In the mean time, if you would like to take advantage of low rates. take out a loan to pay off high interest credit card debt using an unsecured loan from a peer lending site like lendingtree.com. This will help you reduce your interest rate and pay off your debt more quickly, so maybe you will be in a better position to buy a house before interest rates climb.

  10. Wow – a lot of words written in the name of diplomacy. I would have said four things: (1) With your negative net worth, you are already one lost job or medical condition away from bankruptcy; (2) the mortgage rescue plan was designed for people in your situation so be grateful you don’t need to be rescued; (3) please go take a class or at least read a book on personal finance; and (4) in response to your actual question about buying a home, emphatically “NO.”

  11. James says:

    NOOO!!! The people in question in this post are not in any position to buy a house. Pay off as much of your debt as you can and try to get a full time job or another part time job. They simply do not have the income level where buying a home makes any sense.

  12. tom says:

    Agree with SP.
    Like what are they doing to do if one of them loses a job? or gets sick or injured on the job?

    What is the recession becomes worse and the bank wants you to pay up all your debt now, what are you going to do then?
    What if they raise the interest rate on your debt you have now?
    What if one of your kids gets sick, or worse and you need to pay medical bills and take time off?

  13. Rob says:

    Massive, crushing credit card debt and only part-time income from one spouse? This would be a big negatory to buying a house. Once the debt is gone ( All of it ), and a reasonably savings account is in place, it may be time to revisit taking on a mortgage. Until then, it’s time to work more ( that’s right, Ms. Part Time worker, you’ll have to squeeze it in somehow ) and attack that debt. A mortgage and a home, with all the extra expenses it brings, would only compound your problems… and likely end up with you in bankruptcy court. Or worse, divorce court! Financial problems can create all kinds of stress on even the best of marriages. So in short, I say no way, not a chance, nuh-uh, run away.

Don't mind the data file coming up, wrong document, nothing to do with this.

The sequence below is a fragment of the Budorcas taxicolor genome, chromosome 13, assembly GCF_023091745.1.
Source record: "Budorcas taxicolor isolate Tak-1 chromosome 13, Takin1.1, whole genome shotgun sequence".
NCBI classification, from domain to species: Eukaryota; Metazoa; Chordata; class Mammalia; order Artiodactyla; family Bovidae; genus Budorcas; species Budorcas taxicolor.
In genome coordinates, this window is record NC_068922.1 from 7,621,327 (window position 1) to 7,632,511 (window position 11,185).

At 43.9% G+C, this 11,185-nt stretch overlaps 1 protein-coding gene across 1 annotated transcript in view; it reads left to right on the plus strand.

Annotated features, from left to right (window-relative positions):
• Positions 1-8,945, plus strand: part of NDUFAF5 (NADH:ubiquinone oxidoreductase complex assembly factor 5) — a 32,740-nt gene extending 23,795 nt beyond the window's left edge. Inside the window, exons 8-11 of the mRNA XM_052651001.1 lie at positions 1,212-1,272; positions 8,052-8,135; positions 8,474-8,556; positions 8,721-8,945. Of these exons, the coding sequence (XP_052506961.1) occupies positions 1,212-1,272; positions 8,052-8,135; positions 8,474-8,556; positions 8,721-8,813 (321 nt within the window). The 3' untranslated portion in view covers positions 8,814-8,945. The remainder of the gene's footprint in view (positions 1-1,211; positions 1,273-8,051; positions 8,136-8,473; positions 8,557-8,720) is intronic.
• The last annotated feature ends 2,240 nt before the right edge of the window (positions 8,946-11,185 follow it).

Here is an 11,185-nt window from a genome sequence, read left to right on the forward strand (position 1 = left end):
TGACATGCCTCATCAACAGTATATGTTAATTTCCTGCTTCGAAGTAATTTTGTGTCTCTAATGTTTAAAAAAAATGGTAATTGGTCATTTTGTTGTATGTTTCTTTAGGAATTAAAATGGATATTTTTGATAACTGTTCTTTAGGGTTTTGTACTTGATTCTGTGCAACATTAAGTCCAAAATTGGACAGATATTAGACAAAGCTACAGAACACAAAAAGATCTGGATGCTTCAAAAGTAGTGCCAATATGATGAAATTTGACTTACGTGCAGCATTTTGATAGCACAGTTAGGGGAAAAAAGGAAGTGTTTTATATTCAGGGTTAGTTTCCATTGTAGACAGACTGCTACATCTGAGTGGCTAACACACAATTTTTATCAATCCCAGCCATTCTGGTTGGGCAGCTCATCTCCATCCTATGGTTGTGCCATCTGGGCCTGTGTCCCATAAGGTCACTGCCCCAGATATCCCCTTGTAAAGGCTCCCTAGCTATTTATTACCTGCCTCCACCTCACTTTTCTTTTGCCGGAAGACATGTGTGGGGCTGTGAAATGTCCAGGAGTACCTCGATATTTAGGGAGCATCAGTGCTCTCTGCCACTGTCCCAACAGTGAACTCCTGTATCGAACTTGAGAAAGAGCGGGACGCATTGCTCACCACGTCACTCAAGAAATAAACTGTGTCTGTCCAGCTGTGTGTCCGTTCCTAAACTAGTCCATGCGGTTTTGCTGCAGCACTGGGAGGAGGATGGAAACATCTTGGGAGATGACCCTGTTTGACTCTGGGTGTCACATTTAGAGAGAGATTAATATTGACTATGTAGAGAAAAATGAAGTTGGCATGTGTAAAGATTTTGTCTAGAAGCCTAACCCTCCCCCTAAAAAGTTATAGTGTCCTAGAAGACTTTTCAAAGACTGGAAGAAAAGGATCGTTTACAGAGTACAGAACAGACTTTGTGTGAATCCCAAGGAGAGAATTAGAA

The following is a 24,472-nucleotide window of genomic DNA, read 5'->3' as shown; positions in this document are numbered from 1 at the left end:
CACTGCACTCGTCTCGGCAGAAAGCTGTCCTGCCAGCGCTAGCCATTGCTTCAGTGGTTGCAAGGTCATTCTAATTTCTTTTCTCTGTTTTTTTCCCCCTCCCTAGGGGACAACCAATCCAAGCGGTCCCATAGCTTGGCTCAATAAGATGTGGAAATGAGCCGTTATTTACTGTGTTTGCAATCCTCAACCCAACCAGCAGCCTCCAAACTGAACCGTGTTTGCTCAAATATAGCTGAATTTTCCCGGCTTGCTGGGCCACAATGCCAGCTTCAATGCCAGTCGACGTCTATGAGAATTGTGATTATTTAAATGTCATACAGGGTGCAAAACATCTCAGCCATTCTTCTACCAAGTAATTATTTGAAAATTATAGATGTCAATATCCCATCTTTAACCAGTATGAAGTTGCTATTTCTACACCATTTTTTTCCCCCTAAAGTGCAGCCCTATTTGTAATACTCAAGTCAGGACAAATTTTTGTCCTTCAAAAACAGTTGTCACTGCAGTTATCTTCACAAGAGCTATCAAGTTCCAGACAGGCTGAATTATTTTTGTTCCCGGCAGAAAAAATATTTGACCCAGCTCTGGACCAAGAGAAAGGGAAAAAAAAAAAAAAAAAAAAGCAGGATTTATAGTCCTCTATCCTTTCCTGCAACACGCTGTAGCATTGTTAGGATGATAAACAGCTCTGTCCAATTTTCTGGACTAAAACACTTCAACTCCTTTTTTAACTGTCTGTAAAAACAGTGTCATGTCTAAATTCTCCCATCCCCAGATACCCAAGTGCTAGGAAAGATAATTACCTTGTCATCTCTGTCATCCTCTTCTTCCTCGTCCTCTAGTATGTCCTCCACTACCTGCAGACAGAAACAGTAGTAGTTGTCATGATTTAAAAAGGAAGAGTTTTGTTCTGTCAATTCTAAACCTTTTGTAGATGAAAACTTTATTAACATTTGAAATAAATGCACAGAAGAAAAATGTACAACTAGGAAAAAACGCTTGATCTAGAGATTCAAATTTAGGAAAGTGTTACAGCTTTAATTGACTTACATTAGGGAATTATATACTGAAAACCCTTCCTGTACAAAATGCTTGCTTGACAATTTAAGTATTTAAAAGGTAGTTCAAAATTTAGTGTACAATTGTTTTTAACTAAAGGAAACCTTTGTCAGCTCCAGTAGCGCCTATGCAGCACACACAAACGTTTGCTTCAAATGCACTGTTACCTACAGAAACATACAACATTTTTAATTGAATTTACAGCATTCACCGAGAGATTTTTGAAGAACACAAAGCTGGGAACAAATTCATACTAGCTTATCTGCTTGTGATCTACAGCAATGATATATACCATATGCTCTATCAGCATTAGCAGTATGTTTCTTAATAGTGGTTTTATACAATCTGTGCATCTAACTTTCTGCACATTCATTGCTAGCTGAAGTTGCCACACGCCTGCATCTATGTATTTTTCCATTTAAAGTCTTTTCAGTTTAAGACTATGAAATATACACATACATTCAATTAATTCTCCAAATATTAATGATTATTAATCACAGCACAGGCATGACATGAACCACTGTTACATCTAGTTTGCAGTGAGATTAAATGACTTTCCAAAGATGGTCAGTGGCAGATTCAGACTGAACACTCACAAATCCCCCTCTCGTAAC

14. SP says:

    My response: “Are you kidding me?”

    Ok, you guys were all much more tactful, but this is the type of thing that got us into this mess. People that weren’t ready to buy houses, bought houses. They either couldn’t afford them to start with, or circumstances changed a bit, and they couldn’t afford them on new circumstances.

    Luckily, this reader is taking time to seek advice and thinking this through, something others didn’t do (or they did, and they got the wrong advice). And the bank probably wouldn’t loan out the money anyway (which they would have a couple years ago).

    They have debt almost equivalent to 1 yrs pay. They have little downpayment and really, they just stated how much cash they had, it probably shouldn’t go to downpayment, probably should be kept around for an EFUND.

    Take a deep breath, and wait it out.

  15. tom says:

    I agree there is no way it makes any sense to purchase that house at this point, i say increase your income, pay off the debt and eventually you will need to worry about putting your kids through college.
    And I am sure they dont want to end up living on the street when they arent able to cover the mortgage.

  16. RJ W says:

    As interest lower, the higher home prices tend to get. Since interest rates are very low now, history would suggest that home prices, depending on the are of the country you live in, still have room to go down.

    The advice given was great. Wait a year or two. Build an emergency fund. If you need more room, rent a house. There are plenty available.

  17. Chiko777 says:

    I think it depends on a lot of different things like how much the house is going for? Can you afford the down payment? Can you afford the monthly payment? and more. There are some question that need to be answered for a more accurate answer to be provided.